Do I provide what my clients really want?
It has been suggested that estate planning lawyers rely too heavily on what they think clients want, providing services that are the easiest and most economical to give, rather than listening to what our clients really want.
As a result we give our clients hefty estate planning binders containing long documents covering every imaginable situation, and lengthy instructions that give our clients the impression that this work is too complicated for anyone other than professionals, so they need to come back to us to interpret the documents we prepared for them. But as important as they are, revocable living trusts, pourover wills, financial durable general powers of attorney, health care powers of attorney, living wills and an assortment of related documents are all simply tools of the trade. They should not be the end result.
I’ve met many people who tell me they have a great estate planning attorney, but I’ve met very few who can tell me why they think so.
I’ve been an attorney since 1979 and have concentrated on advanced estate planning techniques and strategies since 1998. I have litigated contested probate cases that go awry when the planning fails. And I have testified as an expert witness on trust matters that almost always arise because the lawyer did not adequately listen to the client’s needs and desires. The listening failure often occurs because the lawyer failed to ask the right questions. I’ve interviewed many clients, and I bring my unique experience to each client experience; yet I still find the most difficult part of my job is getting clients to express what they really want.
Right now I want to rededicate myself to creating estate plans that work. To me, a good plan is one that accomplishes my client’s objectives in a cost efficient manner. Cost efficiency means avoiding as much estate tax, administrative expenses, and legal fees as possible. It begins with the initial client meeting and isn’t finished until the assets are safely distributed as desired by my client.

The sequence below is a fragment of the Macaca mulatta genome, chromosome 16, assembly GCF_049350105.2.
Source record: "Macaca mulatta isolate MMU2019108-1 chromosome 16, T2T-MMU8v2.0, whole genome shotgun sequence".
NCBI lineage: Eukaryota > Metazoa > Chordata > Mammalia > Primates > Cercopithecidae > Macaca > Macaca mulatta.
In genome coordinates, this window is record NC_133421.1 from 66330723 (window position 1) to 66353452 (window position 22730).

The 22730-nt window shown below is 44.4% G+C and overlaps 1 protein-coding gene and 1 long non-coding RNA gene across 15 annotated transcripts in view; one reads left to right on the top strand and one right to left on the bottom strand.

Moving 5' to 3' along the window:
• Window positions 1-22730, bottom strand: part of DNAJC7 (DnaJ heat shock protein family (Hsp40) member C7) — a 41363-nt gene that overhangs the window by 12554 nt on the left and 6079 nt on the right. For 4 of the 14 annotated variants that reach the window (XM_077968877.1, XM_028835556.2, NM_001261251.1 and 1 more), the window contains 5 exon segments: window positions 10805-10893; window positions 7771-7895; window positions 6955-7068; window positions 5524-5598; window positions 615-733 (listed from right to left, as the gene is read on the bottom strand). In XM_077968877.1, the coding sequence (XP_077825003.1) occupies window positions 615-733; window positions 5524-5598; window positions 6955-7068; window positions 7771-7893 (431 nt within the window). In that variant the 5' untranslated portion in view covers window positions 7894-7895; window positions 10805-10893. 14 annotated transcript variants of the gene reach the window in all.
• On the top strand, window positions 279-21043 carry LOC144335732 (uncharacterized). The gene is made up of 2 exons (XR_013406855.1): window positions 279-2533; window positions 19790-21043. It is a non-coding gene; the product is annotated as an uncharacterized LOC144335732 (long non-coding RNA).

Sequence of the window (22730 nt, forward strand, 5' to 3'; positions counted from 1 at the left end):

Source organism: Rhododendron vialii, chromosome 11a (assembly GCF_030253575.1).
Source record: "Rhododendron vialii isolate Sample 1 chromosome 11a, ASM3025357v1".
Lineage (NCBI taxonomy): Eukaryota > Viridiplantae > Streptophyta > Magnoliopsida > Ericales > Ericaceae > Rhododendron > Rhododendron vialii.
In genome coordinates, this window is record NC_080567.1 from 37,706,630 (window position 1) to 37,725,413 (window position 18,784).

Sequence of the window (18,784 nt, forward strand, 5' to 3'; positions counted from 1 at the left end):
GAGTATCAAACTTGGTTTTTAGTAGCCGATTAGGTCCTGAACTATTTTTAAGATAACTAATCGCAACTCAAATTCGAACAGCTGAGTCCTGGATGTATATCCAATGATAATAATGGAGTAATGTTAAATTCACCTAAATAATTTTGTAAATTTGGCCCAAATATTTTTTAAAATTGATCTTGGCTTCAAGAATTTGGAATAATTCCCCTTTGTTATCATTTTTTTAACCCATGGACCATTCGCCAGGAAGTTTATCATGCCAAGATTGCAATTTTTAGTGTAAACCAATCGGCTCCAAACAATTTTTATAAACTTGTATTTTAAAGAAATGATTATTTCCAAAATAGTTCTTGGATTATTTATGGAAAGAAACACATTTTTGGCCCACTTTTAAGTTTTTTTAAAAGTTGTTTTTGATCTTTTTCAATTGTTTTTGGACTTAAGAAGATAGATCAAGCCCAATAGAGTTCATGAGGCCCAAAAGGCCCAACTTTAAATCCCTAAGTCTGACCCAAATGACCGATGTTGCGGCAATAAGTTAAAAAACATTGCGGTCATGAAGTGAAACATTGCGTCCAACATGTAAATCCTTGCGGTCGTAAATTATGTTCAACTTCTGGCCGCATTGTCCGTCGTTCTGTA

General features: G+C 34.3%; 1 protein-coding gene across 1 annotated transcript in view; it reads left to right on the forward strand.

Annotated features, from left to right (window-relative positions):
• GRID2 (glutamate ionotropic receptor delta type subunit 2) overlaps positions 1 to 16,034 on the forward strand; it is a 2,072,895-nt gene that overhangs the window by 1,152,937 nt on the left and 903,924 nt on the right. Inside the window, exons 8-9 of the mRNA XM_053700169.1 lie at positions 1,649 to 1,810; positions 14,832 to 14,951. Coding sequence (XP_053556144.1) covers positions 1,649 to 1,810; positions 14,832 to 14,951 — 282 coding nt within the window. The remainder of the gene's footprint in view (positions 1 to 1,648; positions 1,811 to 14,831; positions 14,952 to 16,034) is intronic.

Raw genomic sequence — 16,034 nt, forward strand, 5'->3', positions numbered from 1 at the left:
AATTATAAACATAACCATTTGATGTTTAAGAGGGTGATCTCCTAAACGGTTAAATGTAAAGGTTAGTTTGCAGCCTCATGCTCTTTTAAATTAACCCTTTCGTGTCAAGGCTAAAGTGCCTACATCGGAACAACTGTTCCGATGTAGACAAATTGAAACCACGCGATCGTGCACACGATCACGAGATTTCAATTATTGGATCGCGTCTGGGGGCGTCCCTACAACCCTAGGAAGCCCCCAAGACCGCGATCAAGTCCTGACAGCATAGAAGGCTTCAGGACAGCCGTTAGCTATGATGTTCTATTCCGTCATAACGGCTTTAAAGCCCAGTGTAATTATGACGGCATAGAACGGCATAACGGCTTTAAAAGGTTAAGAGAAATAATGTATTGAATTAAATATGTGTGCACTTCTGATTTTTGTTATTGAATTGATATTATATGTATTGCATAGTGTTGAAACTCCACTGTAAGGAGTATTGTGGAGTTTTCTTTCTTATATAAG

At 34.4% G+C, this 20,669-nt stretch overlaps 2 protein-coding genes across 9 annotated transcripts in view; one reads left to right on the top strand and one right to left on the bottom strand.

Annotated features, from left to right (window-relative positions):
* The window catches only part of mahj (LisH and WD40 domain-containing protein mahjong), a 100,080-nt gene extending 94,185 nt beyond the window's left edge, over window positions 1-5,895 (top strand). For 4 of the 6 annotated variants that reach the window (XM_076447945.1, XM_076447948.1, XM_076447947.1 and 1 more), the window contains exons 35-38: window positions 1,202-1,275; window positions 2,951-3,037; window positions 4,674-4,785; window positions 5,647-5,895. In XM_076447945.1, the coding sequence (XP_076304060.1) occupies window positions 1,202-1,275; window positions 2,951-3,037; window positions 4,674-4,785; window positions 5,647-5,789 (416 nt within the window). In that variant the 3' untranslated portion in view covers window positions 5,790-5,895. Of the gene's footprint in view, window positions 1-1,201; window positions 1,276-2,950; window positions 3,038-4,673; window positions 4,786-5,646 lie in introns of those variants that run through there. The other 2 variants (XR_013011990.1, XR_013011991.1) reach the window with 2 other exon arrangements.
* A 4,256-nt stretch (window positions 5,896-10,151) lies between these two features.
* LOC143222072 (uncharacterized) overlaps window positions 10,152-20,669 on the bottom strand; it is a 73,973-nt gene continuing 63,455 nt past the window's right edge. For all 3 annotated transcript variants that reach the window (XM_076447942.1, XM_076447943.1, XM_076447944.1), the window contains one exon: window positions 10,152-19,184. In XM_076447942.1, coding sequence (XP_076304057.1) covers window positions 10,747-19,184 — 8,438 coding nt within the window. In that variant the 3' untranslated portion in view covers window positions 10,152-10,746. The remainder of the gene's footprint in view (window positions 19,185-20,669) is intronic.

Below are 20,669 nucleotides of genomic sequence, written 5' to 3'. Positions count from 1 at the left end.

I believe the process must begin by intimately knowing what my client owns and values, how each family dynamic works, and my client’s hopes, dreams, and aspirations for how these assets accumulated over a lifetime can be used to assure the comfort of my client, the future success of my client’s descendants, and the support of my client’s favorite causes.
Although a good clear set of documents is a necessary tool, establishing a strong ongoing relationship is even more important, and the linchpin to any successful plan. If you are relieved at “completing” the estate planning process merely because you sign your documents, but don’t identify your estate planning lawyer as among your most trusted advisors, I haven’t done my job. If you sign a will or trust and then check it off your to do list to never think of it again, then I haven’t done my job.
However, if you are able to think about your estate plan without becoming melancholy, then I have done my job. If you relish knowing you can call me whenever you have a problem, without fear of the “meter running,” then I have done my job.
These are a few of the things I believe go into a good relationship. Now I’m interested in whatyou want in a good client attorney relationship. I’m listening; please share your thoughts with me. Your comments will help me be a better advisor for all of you. I look forward to hearing from you online or in person.